cover image Fly, Bessie, Fly

Fly, Bessie, Fly

Lynn Joseph. Simon & Schuster Children's Publishing, $16 (32pp) ISBN 978-0-689-81339-9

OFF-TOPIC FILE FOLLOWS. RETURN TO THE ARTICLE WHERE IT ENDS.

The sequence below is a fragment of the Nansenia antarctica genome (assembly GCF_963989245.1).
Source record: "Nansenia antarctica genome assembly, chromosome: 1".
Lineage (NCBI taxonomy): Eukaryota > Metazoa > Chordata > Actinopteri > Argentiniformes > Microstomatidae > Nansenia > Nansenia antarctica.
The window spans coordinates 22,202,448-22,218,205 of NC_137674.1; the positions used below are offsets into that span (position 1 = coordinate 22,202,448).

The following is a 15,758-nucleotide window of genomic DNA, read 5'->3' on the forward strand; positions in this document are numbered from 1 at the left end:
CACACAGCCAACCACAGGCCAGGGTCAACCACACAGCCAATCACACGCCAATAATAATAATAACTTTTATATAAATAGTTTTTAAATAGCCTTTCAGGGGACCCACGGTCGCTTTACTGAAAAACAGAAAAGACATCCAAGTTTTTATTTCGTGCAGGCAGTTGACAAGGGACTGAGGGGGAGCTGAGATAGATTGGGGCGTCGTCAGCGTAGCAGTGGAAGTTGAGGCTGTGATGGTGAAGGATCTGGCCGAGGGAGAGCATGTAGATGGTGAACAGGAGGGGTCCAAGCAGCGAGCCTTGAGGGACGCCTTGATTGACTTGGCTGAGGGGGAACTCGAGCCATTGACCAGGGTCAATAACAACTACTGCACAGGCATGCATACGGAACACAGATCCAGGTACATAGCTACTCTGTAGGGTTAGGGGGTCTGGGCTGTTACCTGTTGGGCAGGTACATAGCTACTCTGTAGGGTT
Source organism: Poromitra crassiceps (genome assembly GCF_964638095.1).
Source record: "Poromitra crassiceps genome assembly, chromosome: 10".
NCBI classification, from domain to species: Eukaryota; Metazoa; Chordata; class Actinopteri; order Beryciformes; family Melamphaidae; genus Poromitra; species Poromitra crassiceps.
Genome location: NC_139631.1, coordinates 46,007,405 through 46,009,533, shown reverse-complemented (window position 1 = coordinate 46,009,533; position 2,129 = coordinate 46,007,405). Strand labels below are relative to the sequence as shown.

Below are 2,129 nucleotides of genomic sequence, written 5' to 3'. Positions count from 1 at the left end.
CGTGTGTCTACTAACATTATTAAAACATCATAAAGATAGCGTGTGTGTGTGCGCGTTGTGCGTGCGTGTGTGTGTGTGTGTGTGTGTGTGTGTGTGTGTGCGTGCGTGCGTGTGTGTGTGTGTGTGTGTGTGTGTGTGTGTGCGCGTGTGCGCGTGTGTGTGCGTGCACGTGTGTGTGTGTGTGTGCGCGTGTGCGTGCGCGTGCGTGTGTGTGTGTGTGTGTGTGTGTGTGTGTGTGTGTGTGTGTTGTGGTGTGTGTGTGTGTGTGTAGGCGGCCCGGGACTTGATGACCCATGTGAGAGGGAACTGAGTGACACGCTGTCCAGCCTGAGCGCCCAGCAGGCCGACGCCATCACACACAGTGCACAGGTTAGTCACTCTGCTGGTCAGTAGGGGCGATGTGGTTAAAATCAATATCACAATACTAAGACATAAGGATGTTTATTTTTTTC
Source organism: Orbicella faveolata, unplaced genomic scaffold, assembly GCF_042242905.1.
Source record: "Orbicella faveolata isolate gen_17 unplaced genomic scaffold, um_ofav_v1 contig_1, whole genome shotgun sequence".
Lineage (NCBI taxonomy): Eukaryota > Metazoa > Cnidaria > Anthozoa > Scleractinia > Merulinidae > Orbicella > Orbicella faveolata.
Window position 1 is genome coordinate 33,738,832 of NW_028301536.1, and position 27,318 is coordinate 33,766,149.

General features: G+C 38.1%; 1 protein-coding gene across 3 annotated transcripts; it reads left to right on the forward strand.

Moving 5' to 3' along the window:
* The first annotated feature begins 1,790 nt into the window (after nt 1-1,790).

Joseph (A Wave in Her Pocket) offers a meaty picture book biography of Bessie Coleman (1896-1926), the first black woman aviator. Much more substantive than Reeve Lindbergh's and Pamela Paparone's Nobody Owns the Sky, also about Coleman, this book opens during her childhood, setting forth the young Bessie's individualism and innate rejection of the racist policies and attitudes of the day. Although Joseph explains that Coleman didn't think about aviation until her brothers returned from WWI and told her about heroic female pilots, the author somewhat heavily foreshadows Coleman's avocation. For example, the child Bessie picks cotton in a Texas field and, daydreaming, ""spreads [her arms] wide like the wings of a brown bird ready to fly""; the bird and flight imagery recur at each pivotal scene. Nevertheless, Joseph vivifies her text with the spirit of an extraordinarily dynamic and determined woman. When no one in the U.S. will teach Bessie to fly, she determines to go to France. She writes a list for herself: ""1. Work hard. 2. Save money. 3. Learn to speak French."" Joseph wisely ends her tale on a high note, as the triumphant aviator soars above the crowd at an air show in 1922. An afterword reveals that Coleman died four years later, in a plane crash caused by a mechanical failure. Buchanan's (Follow the Drinking Gourd) slightly stylized watercolor and pen-and-ink illustrations are strong on the characters' expressions, if a little short on motion, but her attention to realistic period details is often undercut by her fanciful palette. Ages 4-8. (Nov.)